Sarah (Brit Marling) works for a private security firm in Washington DC that gathers intelligence against eco-terrorists. Her agency is employed by big corporations under fire for endangering the health of people and/or the environment. This includes industries like oil refineries, pharmaceuticals, etc. Sarah is selected as an undercover agent to infiltrate an anarchist group known as The East. Posing as one of them she endeavors to gain knowledge and report back to her bosses at the bureau. The subsequent information will be used to make arrests.
A majority of the cast have fully developed personalities. What makes The East so captivating is the perceptive screenplay. Credit star Brit Marling who co-writes and produces with director Zal Batmanglij, the same duo responsible for 2011’s Sound of My Voice. As our lead protagonist Sarah, she’s an appealing presence, smart and attractive, capable of handling herself in rough situations . She prays for guidance to do what is right and acts with her conscience. We experience the faction through her eyes, judging everything she experiences. It’s a carefully modulated window into a world not many have experienced. As she extracts information / develops friendships, these characters become complex individuals. Alexander Skarsgård is their cultish leader. To emphasize the point, he sports Jesus-like hair and beard. We’re first introduced to him at a dinner scene involving straitjackets. It’s a memorable introduction to his methods. He has earned a dedicated loyalty from his followers. These include Doc (Toby Kebbell) and Izzy (Ellen Page), both of which offer detailed backstories to explain why they’re part of this collective.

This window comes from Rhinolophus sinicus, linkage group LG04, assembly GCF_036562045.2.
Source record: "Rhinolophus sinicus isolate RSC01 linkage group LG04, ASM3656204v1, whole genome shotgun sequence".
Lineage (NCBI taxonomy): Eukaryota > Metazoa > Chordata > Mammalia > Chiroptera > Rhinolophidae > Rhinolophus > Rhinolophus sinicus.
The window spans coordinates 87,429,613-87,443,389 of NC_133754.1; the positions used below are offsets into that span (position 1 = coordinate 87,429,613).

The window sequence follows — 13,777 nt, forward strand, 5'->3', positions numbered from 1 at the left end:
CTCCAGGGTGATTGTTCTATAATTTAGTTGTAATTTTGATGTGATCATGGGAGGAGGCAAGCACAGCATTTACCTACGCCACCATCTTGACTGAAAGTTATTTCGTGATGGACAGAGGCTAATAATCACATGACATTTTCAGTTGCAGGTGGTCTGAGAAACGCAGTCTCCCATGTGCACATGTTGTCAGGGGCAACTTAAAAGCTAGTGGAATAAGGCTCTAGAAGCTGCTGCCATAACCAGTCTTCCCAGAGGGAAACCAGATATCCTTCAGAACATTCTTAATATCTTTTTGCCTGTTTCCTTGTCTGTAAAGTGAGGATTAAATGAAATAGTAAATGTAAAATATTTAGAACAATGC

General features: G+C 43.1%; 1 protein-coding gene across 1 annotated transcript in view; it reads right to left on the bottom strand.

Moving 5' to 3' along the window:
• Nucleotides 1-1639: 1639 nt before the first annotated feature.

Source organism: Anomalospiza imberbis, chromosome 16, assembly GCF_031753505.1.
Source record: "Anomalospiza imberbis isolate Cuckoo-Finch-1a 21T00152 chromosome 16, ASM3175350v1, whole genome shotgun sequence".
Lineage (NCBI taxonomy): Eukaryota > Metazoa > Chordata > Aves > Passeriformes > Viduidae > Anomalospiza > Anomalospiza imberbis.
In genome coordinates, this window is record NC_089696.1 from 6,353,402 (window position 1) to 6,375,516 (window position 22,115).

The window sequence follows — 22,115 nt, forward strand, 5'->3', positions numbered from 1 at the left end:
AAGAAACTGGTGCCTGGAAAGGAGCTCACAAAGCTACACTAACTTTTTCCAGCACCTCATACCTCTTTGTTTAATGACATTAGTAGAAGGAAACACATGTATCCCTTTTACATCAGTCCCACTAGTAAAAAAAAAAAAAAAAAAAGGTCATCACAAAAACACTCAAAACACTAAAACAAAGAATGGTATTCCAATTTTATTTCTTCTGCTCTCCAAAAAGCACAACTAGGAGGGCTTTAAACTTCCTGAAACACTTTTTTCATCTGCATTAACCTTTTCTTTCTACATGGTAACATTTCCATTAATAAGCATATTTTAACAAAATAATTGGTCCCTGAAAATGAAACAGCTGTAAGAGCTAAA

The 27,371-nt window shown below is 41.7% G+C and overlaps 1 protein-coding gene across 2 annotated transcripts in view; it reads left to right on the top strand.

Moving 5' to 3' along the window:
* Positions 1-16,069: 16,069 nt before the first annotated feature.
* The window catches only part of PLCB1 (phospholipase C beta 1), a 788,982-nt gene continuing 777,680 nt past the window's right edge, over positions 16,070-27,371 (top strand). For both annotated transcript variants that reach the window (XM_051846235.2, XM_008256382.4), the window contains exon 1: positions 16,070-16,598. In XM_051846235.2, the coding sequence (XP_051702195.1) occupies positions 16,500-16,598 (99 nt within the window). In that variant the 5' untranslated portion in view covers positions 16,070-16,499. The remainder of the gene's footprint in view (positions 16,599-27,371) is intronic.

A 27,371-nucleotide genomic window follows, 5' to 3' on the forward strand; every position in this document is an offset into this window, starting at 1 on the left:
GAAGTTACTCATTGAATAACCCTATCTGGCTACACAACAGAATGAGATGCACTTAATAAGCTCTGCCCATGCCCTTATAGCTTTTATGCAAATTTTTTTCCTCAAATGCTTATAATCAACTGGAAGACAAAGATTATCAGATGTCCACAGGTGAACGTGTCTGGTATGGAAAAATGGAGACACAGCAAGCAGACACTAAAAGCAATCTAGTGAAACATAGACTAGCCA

When I originally saw the trailer for The East, I figured it would be a “horror” film recounting violent revenge “The East” exacted on evil companies they determined should be taken to task. But the way the plot unfolds it’s more of a character examination balancing the principles of environmental terrorists with those of a corporate spy concerned about their “eye for an eye” mentality. It’s natural to champion the environment, but hardly anyone would go to the limits of these radicals. We see these activists operate on the far end on the protester spectrum. They break into a gasoline mogul’s mansion and dump crude oil through the air-conditioning vents. Later they lace the champagne of employees at a drug manufacturer’s party with their own questionable medication. Their extreme behavior is not something most people would advocate. Yet we grow to understand their motivations and their viewpoint. On this converse side, we also appreciate Sarah’s dilemma as she starts to sympathize with her criminal zealots and their alarming objectives. There are some issues. You might say that Brit Marling as Sarah ingratiates herself into the group a bit too easily. Also, the narrative is tidied up at the conclusion in a couple hastily presented scenes that don’t do the nuanced story any favors. But more often than not this portrait is a brilliant study that handles multiple characters with deft and precision. Few films have accomplished this so skillfully in 2013.